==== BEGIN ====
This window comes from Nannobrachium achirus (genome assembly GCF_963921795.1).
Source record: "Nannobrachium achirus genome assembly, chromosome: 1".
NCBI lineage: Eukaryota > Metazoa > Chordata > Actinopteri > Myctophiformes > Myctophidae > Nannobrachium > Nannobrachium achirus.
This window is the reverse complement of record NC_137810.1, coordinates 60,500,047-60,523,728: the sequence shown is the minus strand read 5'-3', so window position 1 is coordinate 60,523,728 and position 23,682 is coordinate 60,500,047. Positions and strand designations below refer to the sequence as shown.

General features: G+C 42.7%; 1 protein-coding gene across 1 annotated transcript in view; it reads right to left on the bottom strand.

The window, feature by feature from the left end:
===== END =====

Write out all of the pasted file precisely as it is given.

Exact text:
This window comes from Nannobrachium achirus (genome assembly GCF_963921795.1).
Source record: "Nannobrachium achirus genome assembly, chromosome: 1".
NCBI lineage: Eukaryota > Metazoa > Chordata > Actinopteri > Myctophiformes > Myctophidae > Nannobrachium > Nannobrachium achirus.
This window is the reverse complement of record NC_137810.1, coordinates 60,500,047-60,523,728: the sequence shown is the minus strand read 5'-3', so window position 1 is coordinate 60,523,728 and position 23,682 is coordinate 60,500,047. Positions and strand designations below refer to the sequence as shown.

General features: G+C 42.7%; 1 protein-coding gene across 1 annotated transcript in view; it reads right to left on the bottom strand.

The window, feature by feature from the left end: